Searching XML Documents
Information storage is only useful if the information can be easily retrieved. Usually, information is retrieved from a relational database by sending commands (for example, Structured Query Language [SQL]) to the server. An XML document can be considered a facility for data storage, and therefore, can also be considered a rudimentary database. Just as SQL is the standard language for relational databases, the XML community has developed their own set of standards for retrieving information from an XML document. XPath is a standard that defines the syntax for addressing and fetching parts of an XML document.
XPath and many other XML-related standards can be found on the web at http://www.w3.org.
Other XML standards exist, such as XML Query and XML Query Language (XQL), for querying XML documents. Each of these standards for querying XML documents uses its own syntax (though it might be similar) on top of the query engine.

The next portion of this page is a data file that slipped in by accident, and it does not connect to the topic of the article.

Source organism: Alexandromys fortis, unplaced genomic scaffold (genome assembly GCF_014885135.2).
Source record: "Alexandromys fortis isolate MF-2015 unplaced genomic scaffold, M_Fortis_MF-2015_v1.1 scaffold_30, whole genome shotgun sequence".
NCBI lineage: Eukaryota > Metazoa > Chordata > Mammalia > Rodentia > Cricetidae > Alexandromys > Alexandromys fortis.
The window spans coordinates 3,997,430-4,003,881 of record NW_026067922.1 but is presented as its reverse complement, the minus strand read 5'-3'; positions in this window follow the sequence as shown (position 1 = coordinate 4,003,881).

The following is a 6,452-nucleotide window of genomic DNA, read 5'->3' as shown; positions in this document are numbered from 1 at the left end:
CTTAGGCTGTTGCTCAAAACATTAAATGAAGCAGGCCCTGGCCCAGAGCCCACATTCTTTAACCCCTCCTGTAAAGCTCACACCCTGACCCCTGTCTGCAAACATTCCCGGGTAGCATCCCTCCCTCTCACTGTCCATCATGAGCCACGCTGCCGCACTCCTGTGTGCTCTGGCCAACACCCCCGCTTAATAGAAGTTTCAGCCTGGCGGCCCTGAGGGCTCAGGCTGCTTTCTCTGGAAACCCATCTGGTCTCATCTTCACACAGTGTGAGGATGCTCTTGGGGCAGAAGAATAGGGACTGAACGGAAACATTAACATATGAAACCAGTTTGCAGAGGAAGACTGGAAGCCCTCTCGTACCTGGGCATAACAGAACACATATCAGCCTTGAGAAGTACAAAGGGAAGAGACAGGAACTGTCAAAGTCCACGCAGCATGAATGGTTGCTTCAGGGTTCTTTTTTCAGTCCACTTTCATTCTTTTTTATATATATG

Being able to extract data from an XML document can be very convenient. You can easily retrieve information from a certain part of the document by writing a query using XPath, XML Query, or XQL. Let's take a look at Figure 2.4, which shows (at a high level) just how XPath's query engine works.
Figure 2.4 XML XPath Query Engine.
As you can see in Figure 2.4, the application starts the query engine, initializes the query, and submits it to the engine for processing. The query engine then determines what is requested and goes to work to retrieve the requested information. After the data is located, it is returned to the application, which can proceed to process it. As you can see, the concept of the process is very simple and straightforward.
One area of XML processing that uses XPath quite extensively is XSLT. XPath is used to find portions of the XML document that match the criteria defined in the eXtensible Stylesheet Language (XSL) files (that is, which elements in the XML document will be extracted to create the output file).